Letter from the President

Dear members of the Damien community:

I write to address the rapidly developing concerns about the executive order imposing new travel restrictions on refugees and other immigrants. These concerns are important. Not as political or partisan issues, but as how
they impact our teaching and community values at Damien Memorial School.

For context, the new administration issued an executive order on Friday that, among other things, suspended entry of all refugees to the United States for 120 days. The order also barred entry for 90 days for citizens of Iran, Iraq, Libya, Somalia, Sudan, Syria and Yemen.

In our home state of Hawai'i, we’re proud of our richly diverse community of immigrants. Understandably, our congressional leaders, governor, attorney general and other officials condemned the travel restrictions. I join them with this letter.

I write today because the young men and women who attend Damien’s middle and high school are watching. We teach our students to live according to their personal faith, morals and values. Our students learn history and the Constitution in the classroom, and now they watch history unfold every day.

Damien students learn Christian teachings, such as: "Do not forget to show hospitality to strangers, for by so doing some people have shown hospitality to angels without knowing it." (Hebrews 13:2).  Our international consortium of educational institutions, the Edmund Rice School Network, holds advocacy and service to those "marginalized by poverty and injustice" as an essential element of its mission. At Damien, we advocate for peace, justice and global awareness. We prepare students to help create a just society that uplifts the poor and marginalized.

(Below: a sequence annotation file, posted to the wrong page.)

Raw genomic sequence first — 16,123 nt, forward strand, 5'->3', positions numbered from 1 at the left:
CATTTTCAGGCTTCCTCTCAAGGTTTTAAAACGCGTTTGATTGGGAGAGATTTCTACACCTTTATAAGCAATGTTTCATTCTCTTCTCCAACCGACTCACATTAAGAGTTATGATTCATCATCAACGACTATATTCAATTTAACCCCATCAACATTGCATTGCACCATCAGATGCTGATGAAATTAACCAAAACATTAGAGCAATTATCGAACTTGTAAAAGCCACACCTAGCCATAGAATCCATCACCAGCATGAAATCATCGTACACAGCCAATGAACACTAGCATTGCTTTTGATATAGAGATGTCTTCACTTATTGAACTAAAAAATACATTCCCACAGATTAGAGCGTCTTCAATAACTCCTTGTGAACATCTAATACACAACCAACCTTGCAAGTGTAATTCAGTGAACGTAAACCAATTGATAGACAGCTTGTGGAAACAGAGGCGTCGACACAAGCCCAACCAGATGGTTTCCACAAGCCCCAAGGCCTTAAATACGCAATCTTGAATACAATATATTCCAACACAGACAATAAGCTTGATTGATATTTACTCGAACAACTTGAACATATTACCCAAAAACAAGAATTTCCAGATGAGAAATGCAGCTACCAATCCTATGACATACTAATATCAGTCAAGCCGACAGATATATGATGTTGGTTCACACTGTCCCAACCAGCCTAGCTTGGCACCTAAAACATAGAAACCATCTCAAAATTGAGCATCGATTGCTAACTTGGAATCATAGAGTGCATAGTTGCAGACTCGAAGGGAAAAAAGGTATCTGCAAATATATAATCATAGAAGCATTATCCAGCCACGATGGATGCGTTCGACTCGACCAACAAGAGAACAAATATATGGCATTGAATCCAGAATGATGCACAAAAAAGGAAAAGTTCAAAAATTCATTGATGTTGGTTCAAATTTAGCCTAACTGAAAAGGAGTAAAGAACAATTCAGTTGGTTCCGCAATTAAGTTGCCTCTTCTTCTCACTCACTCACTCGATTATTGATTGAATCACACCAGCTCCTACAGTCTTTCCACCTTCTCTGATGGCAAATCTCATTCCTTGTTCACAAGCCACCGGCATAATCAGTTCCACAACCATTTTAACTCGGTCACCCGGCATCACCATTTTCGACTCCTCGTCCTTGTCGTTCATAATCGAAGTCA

Our students need to know that the executive order and travel restrictions clearly run counter to our teachings at Damien. This is not how we view immigrants, refugees and those marginalized by injustice. These are not the American values our service members defend.

Fortunately, valuable lessons for our students and community emerge during these troubling times. Yesterday amid the crisis, the Pope washed the feet of refugees and served those who are most marginalized. In school, we teach speech, debate and advocacy for those affected by injustice. Now Damien students can witness the wonderful real world lessons taught in airports and other detention centers across the country. Nonprofit organizations, professionals and other caring individuals across the land acted quickly and continue to act on behalf of refugees and families impacted by the executive order. We honor these examples of 21st Century service-learning and advocacy as a tool to combat injustice.

As I said, our students are watching. At Damien, our hope is that we use these events to reinforce our Catholic teachings and community values while recognizing the lessons of service and advocacy around us.

Aloha and God bless!


Wes Reber Porter
President and CEO
Damien Memorial School